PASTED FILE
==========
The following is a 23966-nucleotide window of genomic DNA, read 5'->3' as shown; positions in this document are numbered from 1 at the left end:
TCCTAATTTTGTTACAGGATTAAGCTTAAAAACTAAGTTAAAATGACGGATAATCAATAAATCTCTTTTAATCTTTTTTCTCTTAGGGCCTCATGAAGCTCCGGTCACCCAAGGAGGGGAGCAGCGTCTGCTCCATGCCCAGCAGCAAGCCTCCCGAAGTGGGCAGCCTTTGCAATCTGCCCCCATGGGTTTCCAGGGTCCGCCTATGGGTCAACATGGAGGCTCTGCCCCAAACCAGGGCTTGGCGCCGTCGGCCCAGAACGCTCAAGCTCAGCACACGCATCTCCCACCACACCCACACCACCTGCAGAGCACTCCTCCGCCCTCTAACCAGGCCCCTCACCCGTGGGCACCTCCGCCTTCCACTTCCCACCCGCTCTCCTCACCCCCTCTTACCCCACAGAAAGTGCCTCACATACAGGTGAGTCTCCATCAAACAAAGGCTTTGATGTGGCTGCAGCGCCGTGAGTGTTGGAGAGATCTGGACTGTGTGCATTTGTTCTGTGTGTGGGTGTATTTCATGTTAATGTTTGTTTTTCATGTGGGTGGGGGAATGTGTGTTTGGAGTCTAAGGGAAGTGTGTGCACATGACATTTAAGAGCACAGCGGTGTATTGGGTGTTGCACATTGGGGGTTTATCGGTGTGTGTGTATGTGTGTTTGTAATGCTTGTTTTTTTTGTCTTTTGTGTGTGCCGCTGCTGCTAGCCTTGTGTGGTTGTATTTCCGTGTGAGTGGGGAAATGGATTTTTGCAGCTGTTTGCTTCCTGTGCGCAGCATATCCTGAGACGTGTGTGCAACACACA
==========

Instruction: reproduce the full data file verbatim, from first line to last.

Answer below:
The following is a 23966-nucleotide window of genomic DNA, read 5'->3' as shown; positions in this document are numbered from 1 at the left end:
TCCTAATTTTGTTACAGGATTAAGCTTAAAAACTAAGTTAAAATGACGGATAATCAATAAATCTCTTTTAATCTTTTTTCTCTTAGGGCCTCATGAAGCTCCGGTCACCCAAGGAGGGGAGCAGCGTCTGCTCCATGCCCAGCAGCAAGCCTCCCGAAGTGGGCAGCCTTTGCAATCTGCCCCCATGGGTTTCCAGGGTCCGCCTATGGGTCAACATGGAGGCTCTGCCCCAAACCAGGGCTTGGCGCCGTCGGCCCAGAACGCTCAAGCTCAGCACACGCATCTCCCACCACACCCACACCACCTGCAGAGCACTCCTCCGCCCTCTAACCAGGCCCCTCACCCGTGGGCACCTCCGCCTTCCACTTCCCACCCGCTCTCCTCACCCCCTCTTACCCCACAGAAAGTGCCTCACATACAGGTGAGTCTCCATCAAACAAAGGCTTTGATGTGGCTGCAGCGCCGTGAGTGTTGGAGAGATCTGGACTGTGTGCATTTGTTCTGTGTGTGGGTGTATTTCATGTTAATGTTTGTTTTTCATGTGGGTGGGGGAATGTGTGTTTGGAGTCTAAGGGAAGTGTGTGCACATGACATTTAAGAGCACAGCGGTGTATTGGGTGTTGCACATTGGGGGTTTATCGGTGTGTGTGTATGTGTGTTTGTAATGCTTGTTTTTTTTGTCTTTTGTGTGTGCCGCTGCTGCTAGCCTTGTGTGGTTGTATTTCCGTGTGAGTGGGGAAATGGATTTTTGCAGCTGTTTGCTTCCTGTGCGCAGCATATCCTGAGACGTGTGTGCAACACACA